SANAA // Yemen is facing a humanitarian crisis requiring urgent international aid, a UN mission in the country said yesterday, warning that the months-long power struggle must not lead to "collective punishment" of its citizens.
The mission's statement came after a separate study found 10,000 Yemeni families are not getting enough to eat because the political turmoil has driven up prices of food and fuel, cost people their jobs and crippled the country's oil industry.
Nearly six months after huge protests began against the regime of the country's president, Ali Abdullah Saleh, life is becoming ever more desperate for Yemenis. The uprising has become increasingly violent and Yemen's leaders show no sign of resolving the stalemate that is taking a grim toll on the impoverished country's fragile economy.
"Yemen is facing a humanitarian plight attributed to deliberate acts or a failure to take action," the mission from the United Nations High Commission for Human Rights said in a statement at the end of a nine-day visit.
"We remind everyone that civilians must not fall hostage to collective punishment because of the power struggle."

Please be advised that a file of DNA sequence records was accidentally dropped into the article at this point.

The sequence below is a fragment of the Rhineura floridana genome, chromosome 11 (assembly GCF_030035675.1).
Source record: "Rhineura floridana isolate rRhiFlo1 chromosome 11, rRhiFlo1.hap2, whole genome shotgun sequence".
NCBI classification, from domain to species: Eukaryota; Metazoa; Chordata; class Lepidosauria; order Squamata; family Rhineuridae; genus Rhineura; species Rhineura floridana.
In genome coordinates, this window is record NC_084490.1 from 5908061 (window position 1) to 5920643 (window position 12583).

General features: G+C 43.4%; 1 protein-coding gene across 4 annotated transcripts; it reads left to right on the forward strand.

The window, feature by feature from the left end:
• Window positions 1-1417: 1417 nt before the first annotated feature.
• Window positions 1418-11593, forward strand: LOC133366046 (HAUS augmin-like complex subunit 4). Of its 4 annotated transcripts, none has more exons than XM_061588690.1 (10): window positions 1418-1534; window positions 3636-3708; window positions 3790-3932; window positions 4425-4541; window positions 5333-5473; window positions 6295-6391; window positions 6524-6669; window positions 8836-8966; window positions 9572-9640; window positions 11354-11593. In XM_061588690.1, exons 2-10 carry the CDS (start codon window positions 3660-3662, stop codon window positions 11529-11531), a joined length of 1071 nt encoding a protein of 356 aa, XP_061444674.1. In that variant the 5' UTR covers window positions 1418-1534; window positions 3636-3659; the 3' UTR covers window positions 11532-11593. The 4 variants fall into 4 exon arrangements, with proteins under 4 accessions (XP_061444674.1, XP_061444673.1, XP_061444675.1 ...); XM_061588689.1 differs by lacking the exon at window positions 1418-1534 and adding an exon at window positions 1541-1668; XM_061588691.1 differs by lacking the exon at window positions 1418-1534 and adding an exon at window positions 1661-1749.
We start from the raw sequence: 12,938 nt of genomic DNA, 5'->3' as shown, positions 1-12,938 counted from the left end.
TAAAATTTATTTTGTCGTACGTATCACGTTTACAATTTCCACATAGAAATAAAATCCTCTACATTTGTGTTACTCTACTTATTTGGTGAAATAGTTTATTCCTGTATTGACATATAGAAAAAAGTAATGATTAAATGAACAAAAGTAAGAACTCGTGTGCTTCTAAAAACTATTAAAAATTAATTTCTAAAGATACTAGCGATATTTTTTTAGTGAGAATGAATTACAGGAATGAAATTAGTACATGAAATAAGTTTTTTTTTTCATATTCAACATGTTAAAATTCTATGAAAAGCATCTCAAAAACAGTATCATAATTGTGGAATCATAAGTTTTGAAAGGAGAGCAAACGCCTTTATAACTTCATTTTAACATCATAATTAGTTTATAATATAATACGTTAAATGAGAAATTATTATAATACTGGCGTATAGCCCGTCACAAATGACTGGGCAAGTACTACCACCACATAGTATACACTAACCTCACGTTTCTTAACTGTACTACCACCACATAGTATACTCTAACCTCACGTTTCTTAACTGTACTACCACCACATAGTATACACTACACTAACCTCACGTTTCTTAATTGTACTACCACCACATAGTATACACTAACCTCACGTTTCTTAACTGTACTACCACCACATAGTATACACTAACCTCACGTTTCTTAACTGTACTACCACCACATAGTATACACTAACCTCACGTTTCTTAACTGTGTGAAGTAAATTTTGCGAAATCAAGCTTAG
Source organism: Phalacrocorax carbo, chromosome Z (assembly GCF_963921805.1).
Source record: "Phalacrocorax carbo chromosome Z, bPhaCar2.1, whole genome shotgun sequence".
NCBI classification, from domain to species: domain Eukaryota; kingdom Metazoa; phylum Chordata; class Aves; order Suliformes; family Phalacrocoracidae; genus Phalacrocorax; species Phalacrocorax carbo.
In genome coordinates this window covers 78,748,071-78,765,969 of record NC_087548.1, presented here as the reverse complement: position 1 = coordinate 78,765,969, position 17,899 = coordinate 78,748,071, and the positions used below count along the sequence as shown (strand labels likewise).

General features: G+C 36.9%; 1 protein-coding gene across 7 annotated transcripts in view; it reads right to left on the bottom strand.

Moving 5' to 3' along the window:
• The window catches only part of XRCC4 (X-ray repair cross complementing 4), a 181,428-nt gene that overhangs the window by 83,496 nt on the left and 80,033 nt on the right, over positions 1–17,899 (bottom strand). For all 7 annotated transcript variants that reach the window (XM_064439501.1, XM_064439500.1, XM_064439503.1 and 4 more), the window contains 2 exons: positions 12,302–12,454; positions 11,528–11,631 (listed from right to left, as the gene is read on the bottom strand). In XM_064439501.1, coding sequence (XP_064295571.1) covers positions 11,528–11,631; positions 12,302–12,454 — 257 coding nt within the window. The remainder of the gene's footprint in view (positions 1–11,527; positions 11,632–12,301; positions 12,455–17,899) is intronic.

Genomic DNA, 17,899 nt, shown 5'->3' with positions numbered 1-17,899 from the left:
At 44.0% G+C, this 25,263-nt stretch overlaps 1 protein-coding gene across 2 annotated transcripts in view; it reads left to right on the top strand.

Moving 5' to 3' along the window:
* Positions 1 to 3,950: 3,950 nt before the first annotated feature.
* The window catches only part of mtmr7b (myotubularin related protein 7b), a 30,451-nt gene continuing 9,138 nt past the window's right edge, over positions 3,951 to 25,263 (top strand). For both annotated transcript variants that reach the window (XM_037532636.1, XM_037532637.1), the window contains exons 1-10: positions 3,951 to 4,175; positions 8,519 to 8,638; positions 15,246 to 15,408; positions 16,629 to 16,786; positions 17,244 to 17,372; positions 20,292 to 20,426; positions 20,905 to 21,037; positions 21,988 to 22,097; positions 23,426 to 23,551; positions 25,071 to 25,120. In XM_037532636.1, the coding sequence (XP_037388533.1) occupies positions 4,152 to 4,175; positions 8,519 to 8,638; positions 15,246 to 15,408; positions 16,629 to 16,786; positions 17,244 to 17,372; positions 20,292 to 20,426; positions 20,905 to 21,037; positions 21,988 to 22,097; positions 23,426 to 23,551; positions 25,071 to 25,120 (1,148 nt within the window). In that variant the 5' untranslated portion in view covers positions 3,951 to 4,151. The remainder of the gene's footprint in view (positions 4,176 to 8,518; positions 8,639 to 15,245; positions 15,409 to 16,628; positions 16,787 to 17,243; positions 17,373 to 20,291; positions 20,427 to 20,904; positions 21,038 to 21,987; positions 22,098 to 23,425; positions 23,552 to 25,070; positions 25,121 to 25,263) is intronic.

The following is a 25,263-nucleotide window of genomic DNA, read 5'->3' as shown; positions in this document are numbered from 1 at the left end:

The mission said a breakdown of security and a spread of lawlessness are fuelling the suffering. Fuel and electricity are in short supply and it is difficult to deliver food to rural areas, the statement said. Health and education services are being hampered while inflation and high unemployment have led to an economy dependent on the black market.
The mission's statement echoes the findings in a report released on Monday by the Studies and Economic Media Centre (SEMC), a Sanaa-based non-profit organisation.
The report warned that the rise in food costs and the shortage of fuel are making it difficult for about 9 million Yemenis to get the food they need.
The price of food staples such as wheat, flour, sugar, yogurt and milk have increased by 40 to 60 per cent. It estimates that the cost of transporting goods has risen by 60 per cent.